Worried about growth in Vail
Vail, CO, Colorado
The world talks about real estate bubbles and money problems, but Happy Valley is back in business as usual as our town planners just approved another project to improve Vail in the usual manner.
I talk about the transportation center and the possibility to eliminate some green spots there, which seem to disturb the urbanization. Another building is on its way.
As a result, the town got 90 letters from people who don’t like that. In fact ,there might be much more around, but they didn’t like to write letters to the town. And a big part of the 3,000 Vail inhabitants simply don’t care anymore, as many of them have the impression that the town does what it wants to do anyway. Besides, there are also many more people in Vail, but their opinion is also not so important because they can’t vote.
So the new dawn of Vail keeps moving forward. Lucky enough, we have a Town Council with some responsible people who stopped it for short time. The idea that money is not so easy to get any longer also might have been a reason to stop it.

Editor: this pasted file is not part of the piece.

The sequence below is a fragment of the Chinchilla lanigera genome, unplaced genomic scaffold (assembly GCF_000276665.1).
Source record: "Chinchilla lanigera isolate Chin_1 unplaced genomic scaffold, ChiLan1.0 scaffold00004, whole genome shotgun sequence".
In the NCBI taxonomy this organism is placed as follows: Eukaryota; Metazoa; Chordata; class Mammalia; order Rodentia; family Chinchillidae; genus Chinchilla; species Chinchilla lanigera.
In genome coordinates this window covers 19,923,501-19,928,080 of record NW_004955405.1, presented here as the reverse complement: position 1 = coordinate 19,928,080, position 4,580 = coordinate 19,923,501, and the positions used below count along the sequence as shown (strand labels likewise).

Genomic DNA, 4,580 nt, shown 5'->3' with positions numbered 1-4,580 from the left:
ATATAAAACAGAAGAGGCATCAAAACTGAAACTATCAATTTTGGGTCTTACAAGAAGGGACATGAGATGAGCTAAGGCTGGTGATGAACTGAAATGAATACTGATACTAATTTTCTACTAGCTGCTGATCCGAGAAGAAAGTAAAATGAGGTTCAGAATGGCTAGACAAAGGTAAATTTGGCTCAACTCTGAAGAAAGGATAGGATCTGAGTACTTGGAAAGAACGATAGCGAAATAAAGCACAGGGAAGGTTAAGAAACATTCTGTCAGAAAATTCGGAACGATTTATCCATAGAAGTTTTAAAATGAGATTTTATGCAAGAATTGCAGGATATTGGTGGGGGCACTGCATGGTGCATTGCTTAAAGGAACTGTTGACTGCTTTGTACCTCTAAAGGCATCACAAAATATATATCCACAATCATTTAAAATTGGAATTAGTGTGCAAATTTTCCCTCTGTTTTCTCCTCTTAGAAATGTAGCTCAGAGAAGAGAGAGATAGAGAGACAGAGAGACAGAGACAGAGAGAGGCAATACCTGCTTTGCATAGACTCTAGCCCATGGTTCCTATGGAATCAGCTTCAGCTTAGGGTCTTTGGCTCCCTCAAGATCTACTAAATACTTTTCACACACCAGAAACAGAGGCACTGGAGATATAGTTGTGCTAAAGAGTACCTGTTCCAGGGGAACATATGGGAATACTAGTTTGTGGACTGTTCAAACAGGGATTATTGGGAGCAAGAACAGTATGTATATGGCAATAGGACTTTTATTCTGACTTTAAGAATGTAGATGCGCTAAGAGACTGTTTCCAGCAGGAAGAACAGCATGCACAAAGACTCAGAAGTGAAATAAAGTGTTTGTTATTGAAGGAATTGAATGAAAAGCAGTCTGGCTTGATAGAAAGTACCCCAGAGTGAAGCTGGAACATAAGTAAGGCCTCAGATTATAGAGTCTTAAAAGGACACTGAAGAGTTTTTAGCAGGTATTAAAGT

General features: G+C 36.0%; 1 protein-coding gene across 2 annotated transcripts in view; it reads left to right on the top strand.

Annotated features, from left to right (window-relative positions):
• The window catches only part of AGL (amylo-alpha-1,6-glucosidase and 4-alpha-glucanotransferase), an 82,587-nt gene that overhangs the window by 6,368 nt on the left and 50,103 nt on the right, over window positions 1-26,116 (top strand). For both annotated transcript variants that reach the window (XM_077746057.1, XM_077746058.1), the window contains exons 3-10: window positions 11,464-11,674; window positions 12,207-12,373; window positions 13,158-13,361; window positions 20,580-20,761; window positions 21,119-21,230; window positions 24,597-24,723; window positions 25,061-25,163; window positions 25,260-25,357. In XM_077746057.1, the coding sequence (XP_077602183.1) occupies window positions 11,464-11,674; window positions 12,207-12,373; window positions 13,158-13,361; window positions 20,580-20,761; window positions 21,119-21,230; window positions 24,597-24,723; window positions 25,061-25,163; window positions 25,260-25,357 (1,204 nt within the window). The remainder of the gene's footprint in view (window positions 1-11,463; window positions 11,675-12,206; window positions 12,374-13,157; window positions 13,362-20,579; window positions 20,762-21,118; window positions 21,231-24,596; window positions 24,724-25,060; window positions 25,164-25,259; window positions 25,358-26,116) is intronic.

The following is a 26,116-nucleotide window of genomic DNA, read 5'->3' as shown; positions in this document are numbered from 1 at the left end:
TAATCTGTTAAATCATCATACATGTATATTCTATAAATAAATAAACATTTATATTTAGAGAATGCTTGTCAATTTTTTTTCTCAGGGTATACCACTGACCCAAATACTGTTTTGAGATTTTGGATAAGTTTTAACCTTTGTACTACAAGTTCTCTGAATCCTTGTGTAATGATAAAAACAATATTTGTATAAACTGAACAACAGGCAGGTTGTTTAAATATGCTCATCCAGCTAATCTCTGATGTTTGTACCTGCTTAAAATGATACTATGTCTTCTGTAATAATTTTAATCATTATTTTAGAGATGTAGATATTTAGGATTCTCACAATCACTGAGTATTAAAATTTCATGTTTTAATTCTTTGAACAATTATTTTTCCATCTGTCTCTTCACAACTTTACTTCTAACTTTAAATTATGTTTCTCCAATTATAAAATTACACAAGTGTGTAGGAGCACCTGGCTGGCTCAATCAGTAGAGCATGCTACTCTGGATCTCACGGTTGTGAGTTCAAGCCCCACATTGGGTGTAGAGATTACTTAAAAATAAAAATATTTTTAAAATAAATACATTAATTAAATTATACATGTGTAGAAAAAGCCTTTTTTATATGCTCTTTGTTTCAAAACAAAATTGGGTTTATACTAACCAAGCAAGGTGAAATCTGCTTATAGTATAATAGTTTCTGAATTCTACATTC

So will the silly plan to add some more empty stores and some more condos to the Vail real estate market be over? The next meeting is scheduled to be in April while a lot of people are out of town.
Participate in The Longevity Project
The Longevity Project is an annual campaign to help educate readers about what it takes to live a long, fulfilling life in our valley. This year Kevin shares his story of hope and celebration of life with his presentation Cracked, Not Broken as we explore the critical and relevant topic of mental health.
I wonder how much endurance our town planners and the developer will have to get their business done. As long as there is some green space in Vail, there always will be people around who will try to squeeze money out of it.
Let’s not forget that all business in Vail depends very much on the way Vail is presented to the visitors. The taste and ideas of those who hope to make fast money in Vail are quite often questionable, and I personally have the impression that the silent majority of our town has a quite different vision of how Vail should be developed and look in future.